So once again I find myself watching movies in genres I know I have a problematic past with. After reviewing Thor, you’d think that I’d leave the super-hero genre alone for a while. Such was not the case when I noticed Kick-Ass was available to view in my Netflix. I had heard a lot about Kick-Ass around the time it came out, most relating to its violence and inclusion of minors. Controversy, warranted or not, must surely follow a film that is worth watching. Right?

Aside from the title, it seems innocuous enough…

 

The plot of Kick-Ass is a mashup of your typical superhero film with a coming of age story. A teenage comic-nerd, Dave, wonders why, in the millions of people who love and read comics, no one has yet tried to be a superhero. Fed up with no one doing anything about crime in his neighborhood he orders and dons a costume to become the titular hero. He quickly becomes an internet celebrity and gets to be friends with Katie, the girl he likes (though she thinks he is gay). However, after Katie mentions she wishes Kick-Ass would do something about a guy bothering her at work, Dave, as his persona, finds himself cornered by a bunch of gangbangers. He is saved by a murderous little girl and her father, both masquerading as heroes as well. It turns out the dead gangbangers were part of a criminal organization header by the father of one of Dave’s classmates, who becomes a hero as well to lure Kick-Ass, the perceived assailant, out to be dealt with. Events then begin to spiral out of control for Dave and he must face the consequences, good and bad, for wearing his mask.

As a movie, Kick-Ass is really well put together. I never felt bored while watching it. There were very few times when I felt the immersion of the film break, which is always a good thing. It was definitely a fun film to watch with a lot of action, some suspense, and quite a bit of self-parody. That last bit I enjoyed the most. I like it when movies poke fun at or lampshade the problems of the genre they inhabit. Kick-Ass did so with a lot of gusto and a lot of blood.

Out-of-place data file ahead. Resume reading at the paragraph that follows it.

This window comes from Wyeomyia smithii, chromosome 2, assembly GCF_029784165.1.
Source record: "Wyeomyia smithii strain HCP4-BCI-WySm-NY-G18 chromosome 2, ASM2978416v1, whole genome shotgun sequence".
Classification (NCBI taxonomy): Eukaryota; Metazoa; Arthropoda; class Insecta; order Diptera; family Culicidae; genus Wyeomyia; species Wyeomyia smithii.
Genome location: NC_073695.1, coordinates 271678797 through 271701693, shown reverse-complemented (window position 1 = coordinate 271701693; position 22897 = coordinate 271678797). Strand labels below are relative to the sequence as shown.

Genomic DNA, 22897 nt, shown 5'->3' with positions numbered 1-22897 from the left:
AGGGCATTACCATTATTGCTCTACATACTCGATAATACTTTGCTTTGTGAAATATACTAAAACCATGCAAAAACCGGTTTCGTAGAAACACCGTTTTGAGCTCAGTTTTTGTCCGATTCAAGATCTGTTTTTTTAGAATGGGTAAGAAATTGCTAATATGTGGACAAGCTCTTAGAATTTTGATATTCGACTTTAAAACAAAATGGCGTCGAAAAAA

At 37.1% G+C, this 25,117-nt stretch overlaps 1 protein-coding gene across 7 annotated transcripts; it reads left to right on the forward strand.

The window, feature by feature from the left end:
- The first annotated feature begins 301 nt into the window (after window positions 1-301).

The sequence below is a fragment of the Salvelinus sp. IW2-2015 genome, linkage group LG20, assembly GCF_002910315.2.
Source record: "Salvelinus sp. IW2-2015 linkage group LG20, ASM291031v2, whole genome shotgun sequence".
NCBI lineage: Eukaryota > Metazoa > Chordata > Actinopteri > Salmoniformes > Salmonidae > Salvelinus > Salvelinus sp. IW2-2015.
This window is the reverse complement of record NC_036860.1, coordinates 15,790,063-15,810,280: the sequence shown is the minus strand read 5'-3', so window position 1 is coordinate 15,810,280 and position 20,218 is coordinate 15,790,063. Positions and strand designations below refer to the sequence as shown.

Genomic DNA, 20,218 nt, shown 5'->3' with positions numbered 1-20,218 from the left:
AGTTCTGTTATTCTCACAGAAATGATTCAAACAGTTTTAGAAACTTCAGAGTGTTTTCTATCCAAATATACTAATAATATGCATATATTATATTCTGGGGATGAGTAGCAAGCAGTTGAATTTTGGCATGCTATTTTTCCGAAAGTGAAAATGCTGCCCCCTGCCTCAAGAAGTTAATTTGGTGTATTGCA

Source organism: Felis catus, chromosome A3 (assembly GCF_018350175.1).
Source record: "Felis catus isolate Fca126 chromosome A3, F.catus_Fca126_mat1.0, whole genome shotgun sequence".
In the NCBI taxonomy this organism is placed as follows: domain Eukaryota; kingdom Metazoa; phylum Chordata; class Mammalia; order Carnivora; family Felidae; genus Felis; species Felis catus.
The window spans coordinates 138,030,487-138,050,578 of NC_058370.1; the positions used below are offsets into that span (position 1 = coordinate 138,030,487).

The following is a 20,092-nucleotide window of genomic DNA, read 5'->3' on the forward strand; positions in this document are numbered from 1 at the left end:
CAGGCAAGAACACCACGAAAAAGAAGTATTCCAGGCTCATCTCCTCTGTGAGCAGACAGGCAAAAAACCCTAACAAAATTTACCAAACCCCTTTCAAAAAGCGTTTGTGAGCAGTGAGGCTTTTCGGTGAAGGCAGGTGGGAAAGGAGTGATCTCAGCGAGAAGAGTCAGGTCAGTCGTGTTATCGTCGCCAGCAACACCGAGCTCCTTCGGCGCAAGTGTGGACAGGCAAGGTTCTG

However, as a story, Kick-Ass felt more like a let down. Don’t get me wrong, I think for the movie they were trying to make, the “what if someone normal tried to be a superhero” movie, they picked the right story to go with it, but the characterization and point of the movie seemed, at the end, to fall apart. While I could spend a lot of time and effort going through the number of secondary characters who are completely un-utilized (like Dave’s two buddies), I feel it would be better to take issue with the most major flaw of the movie, that of Dave himself.

 

Just some normal guys, well the bookends anyway.

 

At its core, Kick-Ass is a coming of age movie that is wrapped in the guise of a superhero film. Dave begins the movie as a whiney, smooth-faced, and innocent boy who cannot even get girls to notice him, and by the end he, of course, has the girl and has beaten the bad guys. This is to be expected. It follows from other stories of its type, most notably Spiderman, which is referenced directly in the movie. In the first act, Dave has to come to grips with his own manhood. He starts the movie by telling us about how he spends his time, in idle pursuits and self-gratification. He can’t get any girls. He is at the bottom of the totem-pole socially, physically, and emotionally. Dave then uses the mask of his hero to hide his true self while undergoing the growth to manhood. He lets Kick-Ass do the growing for him, while he remains his old, cowardly self, not even being able to tell the girl he likes that he is not, in fact, gay. We have two Daves: one a Don Quixote and the other a completely emasculated loser.